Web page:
SCSC and PSC ply all the Bicol routes except for some parallel routes like the Tabaco-San Andres and Masbate-Pilar routes (more on this later). Which means they ply the Tabaco-Virac, Matnog-Allen (now through their own Jubasan port) and Masbate-Pio Duran routes. They don’t ply the Masbate-Pilar route as their ships are too big for the shallow Pilar port which lies in an estuary. In Catanduanes, it seems they now have a modus vivendi with Regina Shipping Lines (RSL) which now is doing the Tabaco-San Andres route exclusively through Codon port (but that route is not necessarily weaker than the Tabaco-Virac route as buses and trucks going to northern Catanduanes prefer that route because the remaining distance is shorter). Additionally, SCSC and PSC also operate the Liloan-Lipata route (however, after the Surigao quake RORO operations were transferred from Lipata Ferry Terminal to the Verano port of Surigao).

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The new development in Catanduanes shipping is the arrival of a new player, Cardinal Shipping which fielded the High Speed Craft (HSC) Silangan Express 1 which has good schedules and a very interesting fare which is even less than one might expect for a Tourist accommodation in a ROPAX (P320 fare in airconditioned accommodation versus the P230 Economy fare of a ROPAX ship). That is very cheap compared to the fastcrafts of Montenegro Lines in Masbate that charges double of the Economy fare of the ROPAX. The route of Cardinal Shipping is also Tabaco-Codon like that of Regina Shipping Lines or RSL.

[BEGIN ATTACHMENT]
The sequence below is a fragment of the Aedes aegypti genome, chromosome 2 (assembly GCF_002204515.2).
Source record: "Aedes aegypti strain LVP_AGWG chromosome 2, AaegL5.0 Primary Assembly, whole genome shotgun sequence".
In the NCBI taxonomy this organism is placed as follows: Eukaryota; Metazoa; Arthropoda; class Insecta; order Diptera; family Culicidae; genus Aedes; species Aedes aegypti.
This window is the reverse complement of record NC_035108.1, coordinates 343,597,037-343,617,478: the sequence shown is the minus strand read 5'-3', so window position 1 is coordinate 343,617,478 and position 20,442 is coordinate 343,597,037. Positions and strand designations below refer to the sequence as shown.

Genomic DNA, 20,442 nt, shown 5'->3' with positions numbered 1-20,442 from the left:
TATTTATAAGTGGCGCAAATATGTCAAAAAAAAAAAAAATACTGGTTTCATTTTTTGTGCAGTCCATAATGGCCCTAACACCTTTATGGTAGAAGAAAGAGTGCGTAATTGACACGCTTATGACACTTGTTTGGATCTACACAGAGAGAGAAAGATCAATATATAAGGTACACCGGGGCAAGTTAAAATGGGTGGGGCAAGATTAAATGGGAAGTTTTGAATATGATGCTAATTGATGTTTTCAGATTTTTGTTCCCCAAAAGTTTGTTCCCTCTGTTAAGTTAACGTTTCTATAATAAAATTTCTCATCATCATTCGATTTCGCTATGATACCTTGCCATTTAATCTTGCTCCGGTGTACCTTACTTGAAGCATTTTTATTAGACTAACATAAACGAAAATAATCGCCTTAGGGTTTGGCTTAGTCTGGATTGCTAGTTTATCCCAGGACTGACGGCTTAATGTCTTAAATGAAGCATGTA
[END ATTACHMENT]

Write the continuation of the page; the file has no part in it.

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Another ferry was also added to the fleet of Regina Shipping Lines (RSL) when they acquired the former Maharlika Cuatro from Gabisan Shipping which purchased it from Archipelago Ferries. It was in Mayon Docks of Tabaco City last January but as of this writing she is already running as the Regina Calixta VI. RSL now also has an operation in the Batangas-Abra de Ilog route through Aqua Real Shipping and Calixta-III.

Tabaco port is also building an extension again and this is probably the third already. I am thinking, what for? In all my visits there I never saw Tabaco port full and I don’t think port visit is increasing there. There is also not that need for a big back-up area. There are no container vans unloaded there and ships that visit are generally small. To compare now, Masbate port is even busier than Tabaco port and Legazpi port is even their rival in port calls (as they both serve the province of Albay).